ScrumMaster Overview - Part 1

July 13, 2006 — Posted by Jim Trott

Listen to the podcast An Overview of ScrumMaster - Part 1

I was in a meeting last week with a number of Chief Information Officers. One of the speakers, talking about Agile and Scrum, used the term “Scrum Master” and got a lot of blank stares. They had no idea what she was talking about.

This is a fundamental role in Scrum, one of the better approaches for Agile software development. There have been some good articles and books written about ScrumMasters and there is formal Scrum Master Certification by Net Objectives course available. Yet, the term seems to get in the way of understanding the role.
Note: Net Objectives is not affiliated with the Scrum Alliance.

This is because the terms “Scrum” and “ScrumMaster” were chosen because they were essentially value-free. Thus, the developers of Scrum were free to “pour” their own meanings into the terms. This has proved to be both a blessing and a curse.

"ScrumMaster" is probably a good term, within the context of Scrum. In particular, "ScrumMaster" is not a “Project Manager”, which is loaded with so many concepts as not to be useful and yet seems a bit stronger and more connected than a “Facilitator.” To me, it seems more equivalent to a Green Belt in the Six Sigma sense.

The ScrumMaster role is fairly unique. It is a servant role – someone whose focus is the health of the team on their ability to produce product as quickly as possible. Usually, this means they must sacrifice their own desire to create code so that others can do so. They must be trusted and trustworthy, able to listen, and tenacious in representing the team to the outside.

Where do ScrumMasters come from? They can come from anywhere in the organization. We have seen a lot of good ScrumMasters come from the QA department – they seem to have the right mindset. Project managers can be good ones, but it often requires them to readjust their thinking.

To get a handle on this, I had a conversation with Doug Shimp, a former senior consultant and Certified ScrumMaster Trainer with Net Objectives.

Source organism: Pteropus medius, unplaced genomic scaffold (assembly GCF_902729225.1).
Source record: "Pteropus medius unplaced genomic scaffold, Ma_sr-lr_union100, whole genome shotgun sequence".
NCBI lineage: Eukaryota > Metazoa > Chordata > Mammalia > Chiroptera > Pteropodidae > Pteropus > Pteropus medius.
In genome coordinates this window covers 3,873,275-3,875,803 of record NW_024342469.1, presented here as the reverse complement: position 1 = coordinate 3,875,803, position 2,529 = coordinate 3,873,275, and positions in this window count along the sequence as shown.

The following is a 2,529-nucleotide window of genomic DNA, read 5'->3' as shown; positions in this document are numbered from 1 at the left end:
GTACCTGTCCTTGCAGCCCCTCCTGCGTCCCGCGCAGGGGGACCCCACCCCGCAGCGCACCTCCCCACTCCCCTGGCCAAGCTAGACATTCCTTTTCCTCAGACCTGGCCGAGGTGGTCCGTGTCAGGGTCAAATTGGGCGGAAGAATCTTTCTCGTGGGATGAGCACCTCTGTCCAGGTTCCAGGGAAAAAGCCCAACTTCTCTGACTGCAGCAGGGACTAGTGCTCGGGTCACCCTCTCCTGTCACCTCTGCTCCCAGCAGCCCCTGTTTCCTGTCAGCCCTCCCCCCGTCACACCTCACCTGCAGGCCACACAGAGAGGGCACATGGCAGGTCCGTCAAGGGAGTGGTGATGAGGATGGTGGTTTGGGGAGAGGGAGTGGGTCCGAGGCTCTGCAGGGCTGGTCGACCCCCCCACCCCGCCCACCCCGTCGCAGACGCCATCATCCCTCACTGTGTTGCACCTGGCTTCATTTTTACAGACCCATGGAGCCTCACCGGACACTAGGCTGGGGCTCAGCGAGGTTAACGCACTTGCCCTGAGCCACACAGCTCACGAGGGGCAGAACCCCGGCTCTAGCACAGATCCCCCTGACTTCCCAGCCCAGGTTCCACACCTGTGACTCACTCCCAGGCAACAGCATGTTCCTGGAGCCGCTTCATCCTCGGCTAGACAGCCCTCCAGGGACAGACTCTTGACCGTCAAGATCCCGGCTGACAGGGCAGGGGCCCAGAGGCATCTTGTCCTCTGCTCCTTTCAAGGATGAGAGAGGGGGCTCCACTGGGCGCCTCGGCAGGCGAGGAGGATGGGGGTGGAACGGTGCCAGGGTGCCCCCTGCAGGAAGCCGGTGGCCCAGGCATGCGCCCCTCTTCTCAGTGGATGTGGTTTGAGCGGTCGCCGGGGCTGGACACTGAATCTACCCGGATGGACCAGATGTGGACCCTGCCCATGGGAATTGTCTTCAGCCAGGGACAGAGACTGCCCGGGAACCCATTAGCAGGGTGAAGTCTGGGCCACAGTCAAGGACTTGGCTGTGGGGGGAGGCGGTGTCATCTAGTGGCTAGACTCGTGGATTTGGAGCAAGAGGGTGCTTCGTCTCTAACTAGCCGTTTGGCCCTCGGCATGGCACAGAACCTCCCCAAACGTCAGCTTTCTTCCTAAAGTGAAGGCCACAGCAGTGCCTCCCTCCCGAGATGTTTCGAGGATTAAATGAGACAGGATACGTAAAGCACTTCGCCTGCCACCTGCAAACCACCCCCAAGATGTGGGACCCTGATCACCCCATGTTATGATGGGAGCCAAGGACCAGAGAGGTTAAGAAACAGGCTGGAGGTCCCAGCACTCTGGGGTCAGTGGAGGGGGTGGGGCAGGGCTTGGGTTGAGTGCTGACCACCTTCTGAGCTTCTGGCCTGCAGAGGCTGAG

I decided to break my conversation with Doug into two parts to make it easier to listen to.

In Part 1, Doug covers these issues around being a ScrumMaster:

  • Where did the term “ScrumMaster” com from?
  • The qualifications and personality types and organizational origins of good ScrumMasters (approachable, people-oriented, detail-oriented, politically-savvy. They have to have the right mindset.)
  • How many teams one ScrumMaster can serve
  • Impediment removal. One of the main jobs of the ScrumMaster is to help remove impediments to progress but it is not (always or even often) her job to remove them. She must help prioritize the effort to remove them, track progress, and help the team decide when to fight and when to work around it.

In Part 2, I continue my conversation with Doug, covering these issues:

  • Examples Doug has seen of both good ScrumMasters and those that have challenges
  • The partnership between the ScrumMaster and the Product Owner. He is a partner with the entire team, both developers and the Business. The ScrumMaster has to help the Business think about the product and the problem they are trying to solve, and the questions they should be asking.
  • How to become a ScrumMaster. This involves a learn-by-doing approach very similar to the Six Sigma Green Belt process, involving training, experience in running a project under a coach, and coaching a project, making a report out.
  • Why every team member needs to take the ScrumMaster Certification training. Helps the team understand what scrum expects of them and what they can do to help the ScrumMaster help them do their work
  • Budgeting and project management and the ScrumMaster
  • Tools and infrastructure you need to know

Doug lives in the midwest and I am in Seattle. So, I did this interview on the telephone (I got his permission first!). But what do you think? Does this sound OK to you? Is it irritating? Drop me a note and let me know what you think.

Recommendations - Training by Net Objectives

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Recommendations - Tools

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About the author | Jim Trott

Jim Trott is a senior consultant for Net Objectives. He has used object-oriented and pattern-based analysis techniques throughout his 20 year career in knowledge management and knowledge engineering. He is the co-author of Design Patterns Explained: A New Perspective on Object-Oriented Design, Lean-Agile Software Development: Achieving Enterprise Agility, and the Lean-Agile Pocket Guide for Scrum Teams.


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